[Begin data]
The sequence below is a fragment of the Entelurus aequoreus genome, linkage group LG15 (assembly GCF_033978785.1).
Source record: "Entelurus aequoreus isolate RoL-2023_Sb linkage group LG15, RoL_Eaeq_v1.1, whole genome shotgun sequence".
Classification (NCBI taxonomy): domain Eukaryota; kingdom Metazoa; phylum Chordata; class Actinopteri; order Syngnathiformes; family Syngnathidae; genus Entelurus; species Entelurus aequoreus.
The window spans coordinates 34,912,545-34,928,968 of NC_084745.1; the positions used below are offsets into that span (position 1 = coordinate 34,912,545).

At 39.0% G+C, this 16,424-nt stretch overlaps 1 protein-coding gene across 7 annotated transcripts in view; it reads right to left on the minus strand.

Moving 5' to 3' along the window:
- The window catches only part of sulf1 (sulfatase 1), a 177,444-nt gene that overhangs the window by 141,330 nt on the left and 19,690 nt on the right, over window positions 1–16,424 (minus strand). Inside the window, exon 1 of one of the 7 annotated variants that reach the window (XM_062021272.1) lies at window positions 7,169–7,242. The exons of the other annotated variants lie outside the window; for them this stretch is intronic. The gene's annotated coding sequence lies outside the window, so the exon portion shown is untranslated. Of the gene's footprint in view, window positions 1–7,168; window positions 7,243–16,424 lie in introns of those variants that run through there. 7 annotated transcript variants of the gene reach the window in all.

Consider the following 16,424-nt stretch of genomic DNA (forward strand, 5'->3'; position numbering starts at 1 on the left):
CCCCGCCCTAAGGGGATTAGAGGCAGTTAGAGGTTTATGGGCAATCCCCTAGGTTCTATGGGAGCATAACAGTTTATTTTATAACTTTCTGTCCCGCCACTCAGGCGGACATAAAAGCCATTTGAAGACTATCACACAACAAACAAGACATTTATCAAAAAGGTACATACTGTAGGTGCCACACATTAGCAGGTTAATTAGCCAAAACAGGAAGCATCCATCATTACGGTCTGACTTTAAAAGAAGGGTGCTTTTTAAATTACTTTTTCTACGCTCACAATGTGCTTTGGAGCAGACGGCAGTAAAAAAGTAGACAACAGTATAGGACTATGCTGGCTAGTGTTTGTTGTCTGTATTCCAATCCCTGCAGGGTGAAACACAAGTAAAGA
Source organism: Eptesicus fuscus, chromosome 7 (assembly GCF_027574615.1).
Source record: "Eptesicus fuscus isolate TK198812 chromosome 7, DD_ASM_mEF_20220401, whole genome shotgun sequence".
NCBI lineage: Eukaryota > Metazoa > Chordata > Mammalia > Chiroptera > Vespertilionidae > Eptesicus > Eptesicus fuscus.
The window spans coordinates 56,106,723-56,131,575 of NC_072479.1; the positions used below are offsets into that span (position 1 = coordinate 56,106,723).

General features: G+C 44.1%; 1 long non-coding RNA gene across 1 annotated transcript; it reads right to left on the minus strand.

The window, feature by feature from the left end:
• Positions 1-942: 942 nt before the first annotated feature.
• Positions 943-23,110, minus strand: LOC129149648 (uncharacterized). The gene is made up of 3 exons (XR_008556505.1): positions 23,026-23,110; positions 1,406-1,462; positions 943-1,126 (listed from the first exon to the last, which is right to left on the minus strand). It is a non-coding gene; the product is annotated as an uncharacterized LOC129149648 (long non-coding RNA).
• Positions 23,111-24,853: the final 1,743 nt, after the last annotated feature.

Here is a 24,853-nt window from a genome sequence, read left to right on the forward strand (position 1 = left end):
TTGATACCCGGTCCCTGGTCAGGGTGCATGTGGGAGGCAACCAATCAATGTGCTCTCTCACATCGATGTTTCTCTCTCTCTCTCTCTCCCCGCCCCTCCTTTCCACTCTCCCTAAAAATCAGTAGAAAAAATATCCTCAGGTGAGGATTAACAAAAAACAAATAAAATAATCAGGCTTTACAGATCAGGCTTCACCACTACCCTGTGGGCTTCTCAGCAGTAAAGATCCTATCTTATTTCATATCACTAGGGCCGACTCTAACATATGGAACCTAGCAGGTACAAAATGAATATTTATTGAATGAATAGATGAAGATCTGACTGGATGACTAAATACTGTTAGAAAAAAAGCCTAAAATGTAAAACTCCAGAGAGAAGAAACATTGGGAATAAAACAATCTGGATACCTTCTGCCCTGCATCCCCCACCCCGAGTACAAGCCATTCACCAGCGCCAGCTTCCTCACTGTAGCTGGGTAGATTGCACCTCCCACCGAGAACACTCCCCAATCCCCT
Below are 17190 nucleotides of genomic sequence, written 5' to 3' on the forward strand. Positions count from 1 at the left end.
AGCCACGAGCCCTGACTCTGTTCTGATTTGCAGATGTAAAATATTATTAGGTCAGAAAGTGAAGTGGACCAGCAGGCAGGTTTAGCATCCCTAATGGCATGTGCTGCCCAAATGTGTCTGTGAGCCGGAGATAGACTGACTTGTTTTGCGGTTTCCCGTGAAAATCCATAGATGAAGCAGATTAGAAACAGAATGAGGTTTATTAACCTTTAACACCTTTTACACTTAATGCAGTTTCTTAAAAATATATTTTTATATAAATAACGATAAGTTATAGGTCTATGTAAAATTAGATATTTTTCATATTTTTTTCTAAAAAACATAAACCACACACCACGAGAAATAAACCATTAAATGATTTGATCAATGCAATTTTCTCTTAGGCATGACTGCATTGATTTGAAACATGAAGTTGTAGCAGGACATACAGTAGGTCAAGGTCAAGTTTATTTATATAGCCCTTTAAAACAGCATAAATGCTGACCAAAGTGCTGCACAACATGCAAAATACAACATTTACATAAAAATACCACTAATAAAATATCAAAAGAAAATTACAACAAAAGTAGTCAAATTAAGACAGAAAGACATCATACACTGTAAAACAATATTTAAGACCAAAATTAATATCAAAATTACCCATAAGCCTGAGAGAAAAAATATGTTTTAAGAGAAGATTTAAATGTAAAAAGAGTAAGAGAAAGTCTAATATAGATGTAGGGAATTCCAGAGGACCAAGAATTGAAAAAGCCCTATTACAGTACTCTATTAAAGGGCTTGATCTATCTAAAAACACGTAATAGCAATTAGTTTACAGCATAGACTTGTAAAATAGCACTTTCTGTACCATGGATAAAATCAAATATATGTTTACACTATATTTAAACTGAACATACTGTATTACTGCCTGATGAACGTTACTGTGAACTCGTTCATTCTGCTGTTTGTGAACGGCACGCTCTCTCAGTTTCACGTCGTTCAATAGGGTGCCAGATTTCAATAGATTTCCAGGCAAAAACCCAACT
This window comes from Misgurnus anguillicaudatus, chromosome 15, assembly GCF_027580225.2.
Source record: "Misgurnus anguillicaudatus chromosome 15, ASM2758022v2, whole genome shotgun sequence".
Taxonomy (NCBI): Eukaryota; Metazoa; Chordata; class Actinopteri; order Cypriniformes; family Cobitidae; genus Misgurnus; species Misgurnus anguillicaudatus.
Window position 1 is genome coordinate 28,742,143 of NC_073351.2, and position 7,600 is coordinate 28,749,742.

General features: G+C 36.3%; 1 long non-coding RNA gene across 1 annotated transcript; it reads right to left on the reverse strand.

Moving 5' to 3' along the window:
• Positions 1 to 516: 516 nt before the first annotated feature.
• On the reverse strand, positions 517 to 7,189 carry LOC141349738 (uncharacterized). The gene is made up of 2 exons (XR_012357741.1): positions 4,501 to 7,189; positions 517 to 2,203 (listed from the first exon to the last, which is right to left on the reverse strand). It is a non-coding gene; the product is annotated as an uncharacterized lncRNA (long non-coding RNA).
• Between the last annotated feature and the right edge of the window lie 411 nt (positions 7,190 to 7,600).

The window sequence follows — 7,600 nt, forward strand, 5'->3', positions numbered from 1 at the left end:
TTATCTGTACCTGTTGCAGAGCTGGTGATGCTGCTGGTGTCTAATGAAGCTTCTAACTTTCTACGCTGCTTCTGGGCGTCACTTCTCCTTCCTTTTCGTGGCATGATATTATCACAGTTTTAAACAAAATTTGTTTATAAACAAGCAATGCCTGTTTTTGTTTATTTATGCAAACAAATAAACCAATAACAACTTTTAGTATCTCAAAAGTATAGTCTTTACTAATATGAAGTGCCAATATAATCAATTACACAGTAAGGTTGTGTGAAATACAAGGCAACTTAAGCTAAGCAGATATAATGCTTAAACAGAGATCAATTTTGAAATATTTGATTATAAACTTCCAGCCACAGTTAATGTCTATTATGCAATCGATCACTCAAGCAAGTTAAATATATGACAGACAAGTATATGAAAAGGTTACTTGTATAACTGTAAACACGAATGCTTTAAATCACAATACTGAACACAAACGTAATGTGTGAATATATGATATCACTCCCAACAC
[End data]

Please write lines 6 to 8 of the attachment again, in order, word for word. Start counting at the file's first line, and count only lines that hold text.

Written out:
Moving 5' to 3' along the window:
- The window catches only part of sulf1 (sulfatase 1), a 177,444-nt gene that overhangs the window by 141,330 nt on the left and 19,690 nt on the right, over window positions 1–16,424 (minus strand). Inside the window, exon 1 of one of the 7 annotated variants that reach the window (XM_062021272.1) lies at window positions 7,169–7,242. The exons of the other annotated variants lie outside the window; for them this stretch is intronic. The gene's annotated coding sequence lies outside the window, so the exon portion shown is untranslated. Of the gene's footprint in view, window positions 1–7,168; window positions 7,243–16,424 lie in introns of those variants that run through there. 7 annotated transcript variants of the gene reach the window in all.

Consider the following 16,424-nt stretch of genomic DNA (forward strand, 5'->3'; position numbering starts at 1 on the left):